Mass Transit Opponent Tim Eyman Back Again
For those not familiar with Washington State politics, Tim Eyman is something of a facepalm to Puget Sound and a glaring downside to our citizen initiative process.
His past initiatives (full list here) have included crazy things like dictating that 90% of all transportation expenditures be spent on roads, even in Seattle; one mandating an immediate 25% cut to local property taxes statewide; and one that mandated all traffic lights to be on synchronized timers only and opened HOV lanes to everyone for at least 18 hours a day. His initiatives always include reducing or diverting revenue streams without creating any new ones to make up for it, and many times have turned out to be unconstitutional.
His most damning to our state have been I-695, which made our car tabs a flat $30 and eliminated the MVET that provided at least half the revenue for all transit systems in the state, and his recent initiative mimicking Colorado’s where it requires a 2:1 supermajority in our legislature to enact any new taxes, fees, or any other kind of revenue increases. It’s currently crippling our sales-tax-only state from making up the massive revenue shortfalls for education in particular. (Ironically, the initiative itself didn’t pass with a supermajority.)
This year’s Eyman initiative hopes to be equally devastating, particularly to future mass transit projects. In I-1125, gas taxes couldn’t be used for anything not transportation-related nor can be diverted from making state highway lanes, tolls could only pay for the specific section of roadway that’s being tolled, and the legislature itself must be the one to set the tolls.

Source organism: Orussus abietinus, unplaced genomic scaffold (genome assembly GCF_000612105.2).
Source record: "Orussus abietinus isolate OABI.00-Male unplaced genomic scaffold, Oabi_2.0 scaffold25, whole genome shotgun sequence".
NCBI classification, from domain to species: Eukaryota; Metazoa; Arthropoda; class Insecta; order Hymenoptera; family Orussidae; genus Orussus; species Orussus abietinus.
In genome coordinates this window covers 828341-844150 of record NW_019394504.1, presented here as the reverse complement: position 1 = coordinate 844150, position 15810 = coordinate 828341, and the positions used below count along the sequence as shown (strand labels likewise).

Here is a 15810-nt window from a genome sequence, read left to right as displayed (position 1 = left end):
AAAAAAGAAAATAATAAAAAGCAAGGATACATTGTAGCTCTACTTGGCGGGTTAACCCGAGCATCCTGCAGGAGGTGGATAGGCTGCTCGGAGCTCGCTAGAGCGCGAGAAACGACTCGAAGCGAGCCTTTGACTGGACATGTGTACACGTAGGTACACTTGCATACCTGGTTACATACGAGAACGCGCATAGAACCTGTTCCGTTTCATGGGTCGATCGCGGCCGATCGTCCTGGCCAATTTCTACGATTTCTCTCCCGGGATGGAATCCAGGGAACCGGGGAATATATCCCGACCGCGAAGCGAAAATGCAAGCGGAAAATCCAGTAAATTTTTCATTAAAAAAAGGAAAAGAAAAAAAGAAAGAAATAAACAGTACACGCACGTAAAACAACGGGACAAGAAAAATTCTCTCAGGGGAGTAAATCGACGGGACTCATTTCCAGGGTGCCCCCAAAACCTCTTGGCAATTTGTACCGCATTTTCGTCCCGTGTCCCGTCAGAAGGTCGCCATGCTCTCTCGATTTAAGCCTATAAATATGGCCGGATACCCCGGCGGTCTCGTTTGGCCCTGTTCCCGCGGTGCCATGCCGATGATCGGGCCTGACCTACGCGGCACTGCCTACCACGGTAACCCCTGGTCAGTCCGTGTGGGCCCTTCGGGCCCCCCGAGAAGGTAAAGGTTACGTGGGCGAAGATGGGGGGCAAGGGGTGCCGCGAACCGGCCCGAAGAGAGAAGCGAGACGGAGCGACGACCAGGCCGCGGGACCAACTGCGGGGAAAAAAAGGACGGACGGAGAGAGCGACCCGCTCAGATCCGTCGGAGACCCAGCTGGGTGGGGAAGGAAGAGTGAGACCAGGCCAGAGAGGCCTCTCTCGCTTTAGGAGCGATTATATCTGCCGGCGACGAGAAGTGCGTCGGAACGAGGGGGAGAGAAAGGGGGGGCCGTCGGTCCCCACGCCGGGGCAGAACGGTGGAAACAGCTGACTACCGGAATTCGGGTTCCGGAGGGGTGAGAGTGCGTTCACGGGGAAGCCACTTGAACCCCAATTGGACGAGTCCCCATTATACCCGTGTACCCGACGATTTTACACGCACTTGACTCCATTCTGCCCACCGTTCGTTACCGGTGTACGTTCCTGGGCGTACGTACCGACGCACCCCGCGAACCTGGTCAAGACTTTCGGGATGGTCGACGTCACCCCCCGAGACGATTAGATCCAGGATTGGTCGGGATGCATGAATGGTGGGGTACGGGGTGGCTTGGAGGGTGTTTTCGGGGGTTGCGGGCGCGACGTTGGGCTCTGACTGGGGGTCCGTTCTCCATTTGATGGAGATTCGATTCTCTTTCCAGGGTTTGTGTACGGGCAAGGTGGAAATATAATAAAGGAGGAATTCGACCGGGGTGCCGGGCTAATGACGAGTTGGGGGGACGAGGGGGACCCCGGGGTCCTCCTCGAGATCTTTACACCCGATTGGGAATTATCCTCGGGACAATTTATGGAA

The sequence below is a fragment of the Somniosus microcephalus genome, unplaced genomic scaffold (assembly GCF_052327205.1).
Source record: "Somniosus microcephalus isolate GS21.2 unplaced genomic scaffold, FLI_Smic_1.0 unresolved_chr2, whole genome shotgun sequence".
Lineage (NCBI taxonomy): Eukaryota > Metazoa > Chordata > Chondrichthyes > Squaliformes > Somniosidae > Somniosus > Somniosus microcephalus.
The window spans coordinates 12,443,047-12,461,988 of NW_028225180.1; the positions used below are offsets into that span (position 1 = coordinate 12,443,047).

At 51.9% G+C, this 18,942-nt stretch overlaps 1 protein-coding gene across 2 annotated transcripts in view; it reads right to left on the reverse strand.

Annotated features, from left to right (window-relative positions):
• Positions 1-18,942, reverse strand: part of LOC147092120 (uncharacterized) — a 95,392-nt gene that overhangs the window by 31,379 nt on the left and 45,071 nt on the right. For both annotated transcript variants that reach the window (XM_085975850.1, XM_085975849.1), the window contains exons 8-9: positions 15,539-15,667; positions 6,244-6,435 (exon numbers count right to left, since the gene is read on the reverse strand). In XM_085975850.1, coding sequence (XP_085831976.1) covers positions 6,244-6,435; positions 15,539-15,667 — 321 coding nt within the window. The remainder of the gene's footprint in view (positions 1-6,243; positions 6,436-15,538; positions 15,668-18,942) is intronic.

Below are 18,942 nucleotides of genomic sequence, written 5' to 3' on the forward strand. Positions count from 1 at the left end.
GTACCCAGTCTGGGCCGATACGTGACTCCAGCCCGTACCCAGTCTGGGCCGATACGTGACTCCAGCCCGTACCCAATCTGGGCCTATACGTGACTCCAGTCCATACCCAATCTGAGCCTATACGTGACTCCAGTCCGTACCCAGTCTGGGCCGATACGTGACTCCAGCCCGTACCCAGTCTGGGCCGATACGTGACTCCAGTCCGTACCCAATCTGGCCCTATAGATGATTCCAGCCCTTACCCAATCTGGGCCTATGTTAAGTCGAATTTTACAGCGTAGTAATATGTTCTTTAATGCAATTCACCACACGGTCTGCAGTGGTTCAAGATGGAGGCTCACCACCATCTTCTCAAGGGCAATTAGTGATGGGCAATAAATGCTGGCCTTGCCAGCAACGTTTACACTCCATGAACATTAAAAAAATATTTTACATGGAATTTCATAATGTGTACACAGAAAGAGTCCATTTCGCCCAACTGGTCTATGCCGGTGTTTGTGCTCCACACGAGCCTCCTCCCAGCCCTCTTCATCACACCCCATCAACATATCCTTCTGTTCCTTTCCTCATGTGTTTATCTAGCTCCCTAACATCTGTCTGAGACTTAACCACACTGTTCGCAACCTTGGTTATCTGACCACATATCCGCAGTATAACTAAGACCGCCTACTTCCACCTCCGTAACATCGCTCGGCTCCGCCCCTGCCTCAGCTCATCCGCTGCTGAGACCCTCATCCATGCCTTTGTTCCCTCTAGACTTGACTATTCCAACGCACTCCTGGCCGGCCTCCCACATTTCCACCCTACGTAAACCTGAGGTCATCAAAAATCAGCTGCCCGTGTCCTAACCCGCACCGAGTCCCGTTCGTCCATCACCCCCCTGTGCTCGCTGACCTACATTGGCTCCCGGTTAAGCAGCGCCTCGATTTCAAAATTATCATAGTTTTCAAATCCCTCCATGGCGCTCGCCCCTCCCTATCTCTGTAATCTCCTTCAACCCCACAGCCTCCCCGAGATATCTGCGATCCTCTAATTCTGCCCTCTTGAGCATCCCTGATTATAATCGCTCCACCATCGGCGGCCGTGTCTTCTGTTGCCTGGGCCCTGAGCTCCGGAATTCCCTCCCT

This is an attack targeting:
-A proposal to fund a new light rail line using gas taxes that would normally go toward new state highway lanes.
-The proposed project to toll the I-90 floating bridge while the SR 520 floating bridge, which is pretty much guaranteed to sink in the next 20 years, is replaced.
-A proposal to use peak-hours tolling to build a new Portland-Vancouver bridge.
-Tolls being set by the state Transportation Commission appointed by the governor. Eyman wants tolls to be set by the legislature so tolls come under the jurisdiction of his last initiative and require a supermajority to be created or raised.
It also promises to put a major stranglehold on any future mass transit projects, as it essentially makes it impossible for such projects to be funded through tolls or gas taxes.
So, if anyone ever comes over here and wonders why Seattle-area transit is “different” (sucks) when compared to Portland, thank Tim Eyman.
And also, can you take him with you when you leave?